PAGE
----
Jesus first responds to a question from the Pharisees regarding when the kingdom is going to come. His answer shows that his kingdom is not an earthly kingdom like the kingdoms of the world.
He then gives warnings about being ready always and speaks about a coming judgment which may refer to the destruction of Jerusalem in 70 A.D., or it may refer to Jesus second coming, or He may be alluding to both.
In warning about being ready Jesus said “remember Lot’s wife”. What are we to remember about Lot’s wife? How is her example a lesson for us today?
Ten lepers are healed! It is hard to imagine the joy they must have felt when they realized they were clean! Yet only one came back to thank Jesus.
What do you notice about the way the leper thanked Jesus? The gift that we have received from Jesus (cleansed from sin) is infinitely greater than what these received. What can we learn from how the one thankful leper thanked Jesus?
Some came and told the Pharisees about the raising of Lazarus from the dead. They are alarmed and fear that if everyone believes in Jesus the Romans will take away their freedom.
Caiaphas, the high priest, counsels that it is expedient for one to die for the nation and not that the whole nation should perish. The text said he did not say this of his own authority but that he was prophesying and his answer reveals more about the true purpose of Jesus death than he probably understood.
Following this they begin plotting how they will put Jesus to death.
“What shall we do? For this man works many signs”. A better answer than “kill Him” would be to “believe in Him”! But, if they had believed in Him then they wouldn’t have sought His death (which was God’s plan and which we all needed). How do you reconcile this dilemma?
Jesus comes to Bethany where Mary, Martha, and many Jews are gathered mourning the loss of Lazarus who has been dead four days. Jesus meets with Mary and Martha and then proceeds to the tomb where He raises Lazarus from the dead.
What do both Mary and Martha say when they first see Jesus? (21, 32). Are they right about this? What are they failing to consider?
Why do you think Jesus wept? (35)
What effect did the miracle have on many who saw it? (45)
Today and tomorrow we read about the raising of Lazarus. Mary and Martha sent word to Jesus saying, “he whom you love is sick”. Jesus waited two days and departed for Bethany but in the meantime Lazarus had died.
The disciples were wary about a trip to Judea where the Jews had recently attempted to stone Jesus.
The puzzling thing about Jesus behavior in this case is that though the text twice states that Jesus loved Lazarus, Mary, and Martha (3, 5), it appears He intentionally delayed going to them, allowing Lazarus to die.
His word to the disciples is also curious. He told them Lazarus was dead and then said “I am glad for your sakes I was not there”. “I am glad”?
How does verse 4 explain this?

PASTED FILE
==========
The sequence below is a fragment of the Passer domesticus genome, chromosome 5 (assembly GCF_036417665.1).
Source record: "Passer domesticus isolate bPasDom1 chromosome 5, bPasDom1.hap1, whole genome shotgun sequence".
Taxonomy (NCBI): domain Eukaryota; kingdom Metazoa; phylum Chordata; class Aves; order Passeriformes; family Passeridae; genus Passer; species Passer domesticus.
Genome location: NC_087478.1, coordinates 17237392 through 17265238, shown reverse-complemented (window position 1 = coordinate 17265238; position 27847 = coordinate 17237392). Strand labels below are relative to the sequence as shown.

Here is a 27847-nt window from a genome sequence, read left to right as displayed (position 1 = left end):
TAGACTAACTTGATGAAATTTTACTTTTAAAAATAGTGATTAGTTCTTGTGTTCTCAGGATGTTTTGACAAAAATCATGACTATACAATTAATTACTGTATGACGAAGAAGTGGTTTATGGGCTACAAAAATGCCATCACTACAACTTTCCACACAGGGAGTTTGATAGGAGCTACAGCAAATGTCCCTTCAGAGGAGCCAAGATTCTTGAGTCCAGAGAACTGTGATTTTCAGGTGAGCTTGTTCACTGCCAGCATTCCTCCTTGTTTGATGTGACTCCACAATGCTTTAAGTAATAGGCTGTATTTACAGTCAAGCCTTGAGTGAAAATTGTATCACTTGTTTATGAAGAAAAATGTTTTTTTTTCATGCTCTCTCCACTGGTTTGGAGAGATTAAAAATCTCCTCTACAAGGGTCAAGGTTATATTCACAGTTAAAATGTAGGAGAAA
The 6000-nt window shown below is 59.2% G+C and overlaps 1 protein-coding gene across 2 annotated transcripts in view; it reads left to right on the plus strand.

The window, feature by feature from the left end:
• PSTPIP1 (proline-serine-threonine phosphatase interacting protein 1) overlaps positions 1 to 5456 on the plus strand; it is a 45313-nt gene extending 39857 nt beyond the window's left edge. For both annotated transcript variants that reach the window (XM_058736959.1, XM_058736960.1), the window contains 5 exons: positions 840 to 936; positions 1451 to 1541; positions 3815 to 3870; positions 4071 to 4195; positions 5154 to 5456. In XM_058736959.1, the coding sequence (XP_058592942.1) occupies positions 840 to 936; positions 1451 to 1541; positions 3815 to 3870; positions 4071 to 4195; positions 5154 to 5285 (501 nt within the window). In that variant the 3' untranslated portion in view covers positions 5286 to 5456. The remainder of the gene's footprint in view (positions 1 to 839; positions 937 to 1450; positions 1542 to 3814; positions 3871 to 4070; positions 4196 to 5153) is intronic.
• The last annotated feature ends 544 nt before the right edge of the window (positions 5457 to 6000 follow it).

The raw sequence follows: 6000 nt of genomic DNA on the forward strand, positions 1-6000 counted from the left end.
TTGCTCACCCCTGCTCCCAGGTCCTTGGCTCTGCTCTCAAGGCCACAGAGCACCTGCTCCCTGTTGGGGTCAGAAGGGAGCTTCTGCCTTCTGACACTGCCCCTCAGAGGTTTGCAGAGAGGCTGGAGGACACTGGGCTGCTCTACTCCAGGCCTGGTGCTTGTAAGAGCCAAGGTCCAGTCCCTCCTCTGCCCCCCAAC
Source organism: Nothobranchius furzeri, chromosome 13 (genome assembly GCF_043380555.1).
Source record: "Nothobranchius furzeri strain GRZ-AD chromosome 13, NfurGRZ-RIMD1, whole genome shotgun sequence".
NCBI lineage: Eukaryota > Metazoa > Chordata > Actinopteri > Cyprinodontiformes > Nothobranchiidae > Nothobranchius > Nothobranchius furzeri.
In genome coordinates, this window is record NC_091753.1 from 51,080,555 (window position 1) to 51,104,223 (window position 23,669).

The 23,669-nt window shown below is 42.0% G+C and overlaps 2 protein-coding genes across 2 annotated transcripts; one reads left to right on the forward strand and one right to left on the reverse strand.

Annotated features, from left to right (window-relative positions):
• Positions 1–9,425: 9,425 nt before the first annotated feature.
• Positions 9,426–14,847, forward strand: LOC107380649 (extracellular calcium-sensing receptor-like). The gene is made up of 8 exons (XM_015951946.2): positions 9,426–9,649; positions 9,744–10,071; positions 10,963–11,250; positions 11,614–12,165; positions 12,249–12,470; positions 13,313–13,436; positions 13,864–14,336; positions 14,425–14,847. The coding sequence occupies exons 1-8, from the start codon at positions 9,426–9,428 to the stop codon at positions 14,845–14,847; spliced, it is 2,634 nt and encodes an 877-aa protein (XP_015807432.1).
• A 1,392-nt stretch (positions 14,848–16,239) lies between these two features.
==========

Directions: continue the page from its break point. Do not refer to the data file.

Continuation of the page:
Is it possible that God allows us to go through painful experiences and the reason is not that He doesn’t love us but it is because He does love us so much?
In the first part Jesus told His followers that if they have faith like a mustard seed they can tell a tree to be pulled up by its roots and planted in the sea and it would obey them! In a similar statement elsewhere (Matthew 17:20; Mark 11:23) He said they could move mountains!
Jesus then reminds His followers that even when they have done all they were commanded they are still unprofitable servants.
When we have obeyed fully, we are still unprofitable servants. Does that seem harsh to you? How does accepting that truth manifest itself in your life?
Filed under Faith, Humility
No man is perfect. We sin and people we live with people who sin. These verses approach the problem from two angles: (1) caution about causing another to sin and (2) how we react when someone sins against us. The word offenses is used which is sometimes translated “stumbling block” and it refers to something we do that causes another to sin.
What is your initial thought when you read, “if he sins against you seven times in a day, and seven times in a day returns to you, saying, ‘I repent,’ you shall forgive him”?
One of the reasons why this is such a well-known parable is because of what it teaches about the afterlife. Jesus describes the condition of the rich man as being in torments in flames of inescapable fire.
Question. What was the sin of the rich man that caused him to be lost? Was it the fact that he was rich?
Question: The rich man wanted to warn his brothers so they would not come to the place of torment. Abraham said they had all they needed to be warned. What did they have that was a sufficient warning?
This is a puzzling parable about a man who, due to his own negligence, was going to lose his occupation as a steward. He was “afraid to dig and ashamed to beg” so he came up with a plan to ask the debtors to his master to pay less than they owed, thinking this would obligate them to “receive (him) into their houses” (4).
The master (in the parable, not Jesus) commends him for his shrewdness.
The reading closes with reminders about being faithful with the things God has entrusted to us and a warning about how we cannot serve God and mammon (riches).
“The sons of this world are more shrewd in their generation than the sons of light” (8) appears to be a rebuke of the followers of Jesus.
What do you see as a practical lesson from the parable of the Unjust Steward?
Today we read five verses which are Jesus’ response to the criticisms of the Pharisees. He touches on the hypocrisies of the Pharisees and the temporary nature of the Law.
The section closes with a statement about God’s will concerning divorce. The connection to the context here is difficult to determine but this topic will be dealt with more thoroughly in a few days.
What would be one example of something “highly esteemed among men” but an abomination in the sight of God? (Verse 16).